Prizes in the Colombian Victims’ Memory Photography Contest


On October 2, an award ceremony honored the winners of the amateur photography contest on memory, called “Images to Resist Oblivion,” organized by the Center for Historical Memory and the International Center for Transitional Justice (ICTJ).

This event, which was part of the inauguration of the 5th Memory Week in Colombia, included an exhibition of the three winning series of photographs. The photographers and representatives of the communities portrayed in the exhibit were in attendance.

The panel of judges for the contest includes Germán Rey, director of the Ático Center; photographer Jesús Abad Colorado; Catalina Ruiz, curator of Art and History at the National Museum; María Camilo Moreno, head of ICTJ’s Colombia program, and María del Mar Pizarro, daughter of Carlos Pizarro.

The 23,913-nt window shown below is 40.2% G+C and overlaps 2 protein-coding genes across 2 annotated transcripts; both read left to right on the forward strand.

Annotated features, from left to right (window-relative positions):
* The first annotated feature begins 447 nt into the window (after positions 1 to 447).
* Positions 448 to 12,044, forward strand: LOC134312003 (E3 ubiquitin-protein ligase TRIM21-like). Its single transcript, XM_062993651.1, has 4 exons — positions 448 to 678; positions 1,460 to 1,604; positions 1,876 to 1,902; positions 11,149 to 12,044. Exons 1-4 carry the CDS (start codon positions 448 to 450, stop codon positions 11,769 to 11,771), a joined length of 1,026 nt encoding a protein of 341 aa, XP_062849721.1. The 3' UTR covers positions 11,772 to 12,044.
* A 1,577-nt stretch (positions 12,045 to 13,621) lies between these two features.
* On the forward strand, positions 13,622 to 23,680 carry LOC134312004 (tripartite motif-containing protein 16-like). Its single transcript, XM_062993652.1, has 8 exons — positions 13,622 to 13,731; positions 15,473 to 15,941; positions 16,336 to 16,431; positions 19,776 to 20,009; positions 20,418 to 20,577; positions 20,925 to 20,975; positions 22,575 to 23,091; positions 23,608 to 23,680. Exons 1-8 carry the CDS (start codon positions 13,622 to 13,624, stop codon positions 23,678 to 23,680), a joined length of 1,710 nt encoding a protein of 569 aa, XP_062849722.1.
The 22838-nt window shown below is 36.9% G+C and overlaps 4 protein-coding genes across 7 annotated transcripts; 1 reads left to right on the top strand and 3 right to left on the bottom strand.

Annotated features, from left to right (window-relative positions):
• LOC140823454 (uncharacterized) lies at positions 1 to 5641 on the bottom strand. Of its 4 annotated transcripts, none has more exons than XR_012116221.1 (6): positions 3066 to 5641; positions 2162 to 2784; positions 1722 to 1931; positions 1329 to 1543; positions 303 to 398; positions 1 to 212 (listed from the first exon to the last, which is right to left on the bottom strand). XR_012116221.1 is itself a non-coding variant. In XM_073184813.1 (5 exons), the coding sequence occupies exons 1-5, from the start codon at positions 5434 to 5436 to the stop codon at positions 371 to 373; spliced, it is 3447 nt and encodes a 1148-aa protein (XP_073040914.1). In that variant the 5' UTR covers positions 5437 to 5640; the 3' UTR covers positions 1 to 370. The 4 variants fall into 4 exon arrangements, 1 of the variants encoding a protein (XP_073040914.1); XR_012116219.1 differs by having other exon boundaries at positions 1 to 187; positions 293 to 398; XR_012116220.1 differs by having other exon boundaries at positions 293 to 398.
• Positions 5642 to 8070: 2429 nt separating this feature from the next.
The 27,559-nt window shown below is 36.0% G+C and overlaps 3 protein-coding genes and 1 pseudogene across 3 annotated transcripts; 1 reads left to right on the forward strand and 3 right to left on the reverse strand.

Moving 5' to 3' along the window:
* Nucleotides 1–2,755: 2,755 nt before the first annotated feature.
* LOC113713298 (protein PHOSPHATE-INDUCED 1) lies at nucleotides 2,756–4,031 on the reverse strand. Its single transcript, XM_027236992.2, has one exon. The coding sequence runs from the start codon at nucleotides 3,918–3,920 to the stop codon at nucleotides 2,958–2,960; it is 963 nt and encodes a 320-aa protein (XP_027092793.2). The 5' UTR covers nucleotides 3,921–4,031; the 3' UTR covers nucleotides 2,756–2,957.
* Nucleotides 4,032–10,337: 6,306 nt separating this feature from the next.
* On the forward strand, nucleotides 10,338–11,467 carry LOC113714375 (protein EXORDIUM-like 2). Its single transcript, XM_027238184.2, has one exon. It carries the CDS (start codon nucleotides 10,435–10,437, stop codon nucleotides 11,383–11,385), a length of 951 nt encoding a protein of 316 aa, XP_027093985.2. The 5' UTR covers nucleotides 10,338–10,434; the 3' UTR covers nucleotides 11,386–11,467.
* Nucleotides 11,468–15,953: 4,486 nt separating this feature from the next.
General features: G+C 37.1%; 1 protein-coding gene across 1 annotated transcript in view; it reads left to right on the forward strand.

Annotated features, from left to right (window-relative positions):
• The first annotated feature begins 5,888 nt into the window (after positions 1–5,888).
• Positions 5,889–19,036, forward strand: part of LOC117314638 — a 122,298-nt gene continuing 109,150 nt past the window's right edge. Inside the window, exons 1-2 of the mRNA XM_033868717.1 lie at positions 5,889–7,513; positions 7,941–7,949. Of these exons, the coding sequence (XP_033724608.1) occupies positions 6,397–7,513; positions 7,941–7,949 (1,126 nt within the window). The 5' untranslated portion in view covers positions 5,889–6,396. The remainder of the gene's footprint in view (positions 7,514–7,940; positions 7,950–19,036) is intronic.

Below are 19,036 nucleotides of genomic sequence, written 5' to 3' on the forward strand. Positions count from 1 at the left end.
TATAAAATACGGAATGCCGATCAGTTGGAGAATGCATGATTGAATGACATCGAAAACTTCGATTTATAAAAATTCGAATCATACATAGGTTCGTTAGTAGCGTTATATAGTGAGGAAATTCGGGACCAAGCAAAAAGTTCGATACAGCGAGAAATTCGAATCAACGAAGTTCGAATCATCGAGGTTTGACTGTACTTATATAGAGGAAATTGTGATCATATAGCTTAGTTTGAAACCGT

View photo galleries from the three winning submissions:

First Prize: Rubiela's New Land

    These photographs show the life of Rubiela, a survivor of the Naya massacre, who lives in the community of Kitek Kiwe, a settlement in Cauca inhabited by 40 displaced families. Dignity of victims of the conflict are reflected through portraits of Rubiela, her family, and her home.

By Mateo Jaramillo Ortega, a student of communications at the Universidad de la Sabana. View gallery >>

Second Prize: Mampuján: 11 Years of Resistance and Remembrance for Life and Dignity

    A portrayal of a symbolic pilgrimage: inhabitants of New Mampuján travel to Old Mampuján carrying their belongings and sewing machines, and reconstruct their former lives on the remnants of their burned houses. Nearly 200 families that were terrorized by the paramilitaries displaced from their homes in 2000.

By Rosángela Roncallo Bayuelo, education coordinator for the Montes de María Línea 21 Public Relations Collective. View gallery >>

Third Prize: Chengue: 10 Years After the Massacre

    This series documents the day the inhabitants of El Chengue returned to their land to commemorate the events that forced them to leave their homes. On January 17, 2001, paramilitaries killed 27 people, and dozens of families were displaced.

By Diana Maldonado Medina, public relations specialist.View gallery >>